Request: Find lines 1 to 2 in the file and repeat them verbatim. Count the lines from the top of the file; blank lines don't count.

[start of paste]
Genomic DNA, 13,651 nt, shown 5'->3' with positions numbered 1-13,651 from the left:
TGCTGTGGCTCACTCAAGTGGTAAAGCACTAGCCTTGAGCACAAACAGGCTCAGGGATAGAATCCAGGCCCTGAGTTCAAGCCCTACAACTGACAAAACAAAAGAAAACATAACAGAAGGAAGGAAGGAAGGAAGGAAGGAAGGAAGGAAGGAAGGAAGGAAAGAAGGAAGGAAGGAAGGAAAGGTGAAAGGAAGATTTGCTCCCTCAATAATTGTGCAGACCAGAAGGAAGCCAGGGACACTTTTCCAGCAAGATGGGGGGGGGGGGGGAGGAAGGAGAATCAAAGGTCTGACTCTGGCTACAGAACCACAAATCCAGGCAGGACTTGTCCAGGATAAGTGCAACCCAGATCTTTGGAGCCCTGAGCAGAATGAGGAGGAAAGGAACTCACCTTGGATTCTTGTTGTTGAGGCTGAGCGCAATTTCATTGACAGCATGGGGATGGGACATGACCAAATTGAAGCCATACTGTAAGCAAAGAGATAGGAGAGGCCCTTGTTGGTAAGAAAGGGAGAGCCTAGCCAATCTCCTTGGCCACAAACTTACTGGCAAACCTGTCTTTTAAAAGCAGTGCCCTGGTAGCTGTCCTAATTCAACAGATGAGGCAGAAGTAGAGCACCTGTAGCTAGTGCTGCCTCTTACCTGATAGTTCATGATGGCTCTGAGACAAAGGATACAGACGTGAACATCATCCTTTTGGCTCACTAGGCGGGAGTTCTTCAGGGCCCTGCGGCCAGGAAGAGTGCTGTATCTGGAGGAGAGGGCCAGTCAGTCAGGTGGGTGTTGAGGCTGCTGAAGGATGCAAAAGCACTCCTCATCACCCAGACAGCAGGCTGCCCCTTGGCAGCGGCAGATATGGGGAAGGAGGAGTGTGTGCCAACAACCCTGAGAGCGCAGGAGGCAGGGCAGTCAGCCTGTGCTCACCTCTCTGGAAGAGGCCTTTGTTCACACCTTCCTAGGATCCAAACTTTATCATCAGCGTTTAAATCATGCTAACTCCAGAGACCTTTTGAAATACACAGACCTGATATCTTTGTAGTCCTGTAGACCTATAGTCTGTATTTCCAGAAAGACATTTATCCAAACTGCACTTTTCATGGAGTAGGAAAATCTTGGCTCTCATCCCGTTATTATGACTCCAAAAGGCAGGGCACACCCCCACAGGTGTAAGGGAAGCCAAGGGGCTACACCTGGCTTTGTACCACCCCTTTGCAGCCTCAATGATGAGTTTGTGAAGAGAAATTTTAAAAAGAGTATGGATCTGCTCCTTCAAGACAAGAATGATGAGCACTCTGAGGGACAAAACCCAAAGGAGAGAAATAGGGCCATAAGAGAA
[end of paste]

Genomic DNA, 13,651 nt, shown 5'->3' with positions numbered 1-13,651 from the left:
TGCTGTGGCTCACTCAAGTGGTAAAGCACTAGCCTTGAGCACAAACAGGCTCAGGGATAGAATCCAGGCCCTGAGTTCAAGCCCTACAACTGACAAAACAAAAGAAAACATAACAGAAGGAAGGAAGGAAGGAAGGAAGGAAGGAAGGAAGGAAGGAAGGAAAGAAGGAAGGAAGGAAGGAAAGGTGAAAGGAAGATTTGCTCCCTCAATAATTGTGCAGACCAGAAGGAAGCCAGGGACACTTTTCCAGCAAGATGGGGGGGGGGGGGGAGGAAGGAGAATCAAAGGTCTGACTCTGGCTACAGAACCACAAATCCAGGCAGGACTTGTCCAGGATAAGTGCAACCCAGATCTTTGGAGCCCTGAGCAGAATGAGGAGGAAAGGAACTCACCTTGGATTCTTGTTGTTGAGGCTGAGCGCAATTTCATTGACAGCATGGGGATGGGACATGACCAAATTGAAGCCATACTGTAAGCAAAGAGATAGGAGAGGCCCTTGTTGGTAAGAAAGGGAGAGCCTAGCCAATCTCCTTGGCCACAAACTTACTGGCAAACCTGTCTTTTAAAAGCAGTGCCCTGGTAGCTGTCCTAATTCAACAGATGAGGCAGAAGTAGAGCACCTGTAGCTAGTGCTGCCTCTTACCTGATAGTTCATGATGGCTCTGAGACAAAGGATACAGACGTGAACATCATCCTTTTGGCTCACTAGGCGGGAGTTCTTCAGGGCCCTGCGGCCAGGAAGAGTGCTGTATCTGGAGGAGAGGGCCAGTCAGTCAGGTGGGTGTTGAGGCTGCTGAAGGATGCAAAAGCACTCCTCATCACCCAGACAGCAGGCTGCCCCTTGGCAGCGGCAGATATGGGGAAGGAGGAGTGTGTGCCAACAACCCTGAGAGCGCAGGAGGCAGGGCAGTCAGCCTGTGCTCACCTCTCTGGAAGAGGCCTTTGTTCACACCTTCCTAGGATCCAAACTTTATCATCAGCGTTTAAATCATGCTAACTCCAGAGACCTTTTGAAATACACAGACCTGATATCTTTGTAGTCCTGTAGACCTATAGTCTGTATTTCCAGAAAGACATTTATCCAAACTGCACTTTTCATGGAGTAGGAAAATCTTGGCTCTCATCCCGTTATTATGACTCCAAAAGGCAGGGCACACCCCCACAGGTGTAAGGGAAGCCAAGGGGCTACACCTGGCTTTGTACCACCCCTTTGCAGCCTCAATGATGAGTTTGTGAAGAGAAATTTTAAAAAGAGTATGGATCTGCTCCTTCAAGACAAGAATGATGAGCACTCTGAGGGACAAAACCCAAAGGAGAGAAATAGGGCCATAAGAGAA